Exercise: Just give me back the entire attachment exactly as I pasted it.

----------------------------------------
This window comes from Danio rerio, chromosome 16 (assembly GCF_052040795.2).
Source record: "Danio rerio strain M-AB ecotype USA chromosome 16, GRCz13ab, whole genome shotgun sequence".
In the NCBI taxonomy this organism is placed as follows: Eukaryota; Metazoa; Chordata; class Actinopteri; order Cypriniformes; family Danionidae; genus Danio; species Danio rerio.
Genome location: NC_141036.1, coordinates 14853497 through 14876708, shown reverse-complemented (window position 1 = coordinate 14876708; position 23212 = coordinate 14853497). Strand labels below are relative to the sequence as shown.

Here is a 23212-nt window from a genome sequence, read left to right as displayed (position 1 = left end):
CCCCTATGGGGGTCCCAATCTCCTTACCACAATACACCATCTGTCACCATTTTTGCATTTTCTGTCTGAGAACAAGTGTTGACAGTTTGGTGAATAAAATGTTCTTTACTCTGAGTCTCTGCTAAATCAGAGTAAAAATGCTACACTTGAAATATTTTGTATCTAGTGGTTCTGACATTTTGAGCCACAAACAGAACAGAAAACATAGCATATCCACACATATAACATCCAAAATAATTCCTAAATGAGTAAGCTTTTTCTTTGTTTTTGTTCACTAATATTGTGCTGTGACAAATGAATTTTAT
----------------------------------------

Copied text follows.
This window comes from Danio rerio, chromosome 16 (assembly GCF_052040795.2).
Source record: "Danio rerio strain M-AB ecotype USA chromosome 16, GRCz13ab, whole genome shotgun sequence".
In the NCBI taxonomy this organism is placed as follows: Eukaryota; Metazoa; Chordata; class Actinopteri; order Cypriniformes; family Danionidae; genus Danio; species Danio rerio.
Genome location: NC_141036.1, coordinates 14853497 through 14876708, shown reverse-complemented (window position 1 = coordinate 14876708; position 23212 = coordinate 14853497). Strand labels below are relative to the sequence as shown.

Here is a 23212-nt window from a genome sequence, read left to right as displayed (position 1 = left end):
CCCCTATGGGGGTCCCAATCTCCTTACCACAATACACCATCTGTCACCATTTTTGCATTTTCTGTCTGAGAACAAGTGTTGACAGTTTGGTGAATAAAATGTTCTTTACTCTGAGTCTCTGCTAAATCAGAGTAAAAATGCTACACTTGAAATATTTTGTATCTAGTGGTTCTGACATTTTGAGCCACAAACAGAACAGAAAACATAGCATATCCACACATATAACATCCAAAATAATTCCTAAATGAGTAAGCTTTTTCTTTGTTTTTGTTCACTAATATTGTGCTGTGACAAATGAATTTTAT